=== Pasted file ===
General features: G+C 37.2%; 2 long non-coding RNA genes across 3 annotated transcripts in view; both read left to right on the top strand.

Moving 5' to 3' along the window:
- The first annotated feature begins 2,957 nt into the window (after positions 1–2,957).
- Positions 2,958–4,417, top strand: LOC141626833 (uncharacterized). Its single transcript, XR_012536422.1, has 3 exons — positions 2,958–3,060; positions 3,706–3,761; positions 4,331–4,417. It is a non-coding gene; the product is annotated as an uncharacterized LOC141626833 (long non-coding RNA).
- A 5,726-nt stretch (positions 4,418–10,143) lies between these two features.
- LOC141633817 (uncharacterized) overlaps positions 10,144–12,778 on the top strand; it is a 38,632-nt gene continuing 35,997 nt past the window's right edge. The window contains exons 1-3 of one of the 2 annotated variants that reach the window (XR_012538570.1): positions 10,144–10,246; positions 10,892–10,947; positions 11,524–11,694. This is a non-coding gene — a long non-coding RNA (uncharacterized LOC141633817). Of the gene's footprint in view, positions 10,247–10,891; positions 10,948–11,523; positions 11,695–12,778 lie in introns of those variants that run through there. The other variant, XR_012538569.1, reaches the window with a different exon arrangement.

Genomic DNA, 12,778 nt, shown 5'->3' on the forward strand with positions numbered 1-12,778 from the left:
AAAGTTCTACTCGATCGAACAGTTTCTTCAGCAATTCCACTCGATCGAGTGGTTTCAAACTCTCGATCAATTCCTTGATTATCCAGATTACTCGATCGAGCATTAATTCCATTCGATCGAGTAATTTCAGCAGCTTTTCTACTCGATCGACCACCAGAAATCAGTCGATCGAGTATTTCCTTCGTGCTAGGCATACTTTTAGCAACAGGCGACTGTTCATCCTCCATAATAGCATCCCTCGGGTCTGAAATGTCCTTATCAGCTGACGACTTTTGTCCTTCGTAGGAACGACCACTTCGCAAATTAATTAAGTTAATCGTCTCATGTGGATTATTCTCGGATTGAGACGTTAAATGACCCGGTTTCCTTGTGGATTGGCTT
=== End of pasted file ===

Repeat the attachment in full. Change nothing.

General features: G+C 37.2%; 2 long non-coding RNA genes across 3 annotated transcripts in view; both read left to right on the top strand.

Moving 5' to 3' along the window:
- The first annotated feature begins 2,957 nt into the window (after positions 1–2,957).
- Positions 2,958–4,417, top strand: LOC141626833 (uncharacterized). Its single transcript, XR_012536422.1, has 3 exons — positions 2,958–3,060; positions 3,706–3,761; positions 4,331–4,417. It is a non-coding gene; the product is annotated as an uncharacterized LOC141626833 (long non-coding RNA).
- A 5,726-nt stretch (positions 4,418–10,143) lies between these two features.
- LOC141633817 (uncharacterized) overlaps positions 10,144–12,778 on the top strand; it is a 38,632-nt gene continuing 35,997 nt past the window's right edge. The window contains exons 1-3 of one of the 2 annotated variants that reach the window (XR_012538570.1): positions 10,144–10,246; positions 10,892–10,947; positions 11,524–11,694. This is a non-coding gene — a long non-coding RNA (uncharacterized LOC141633817). Of the gene's footprint in view, positions 10,247–10,891; positions 10,948–11,523; positions 11,695–12,778 lie in introns of those variants that run through there. The other variant, XR_012538569.1, reaches the window with a different exon arrangement.

Genomic DNA, 12,778 nt, shown 5'->3' on the forward strand with positions numbered 1-12,778 from the left:
AAAGTTCTACTCGATCGAACAGTTTCTTCAGCAATTCCACTCGATCGAGTGGTTTCAAACTCTCGATCAATTCCTTGATTATCCAGATTACTCGATCGAGCATTAATTCCATTCGATCGAGTAATTTCAGCAGCTTTTCTACTCGATCGACCACCAGAAATCAGTCGATCGAGTATTTCCTTCGTGCTAGGCATACTTTTAGCAACAGGCGACTGTTCATCCTCCATAATAGCATCCCTCGGGTCTGAAATGTCCTTATCAGCTGACGACTTTTGTCCTTCGTAGGAACGACCACTTCGCAAATTAATTAAGTTAATCGTCTCATGTGGATTATTCTCGGATTGAGACGTTAAATGACCCGGTTTCCTTGTGGATTGGCTT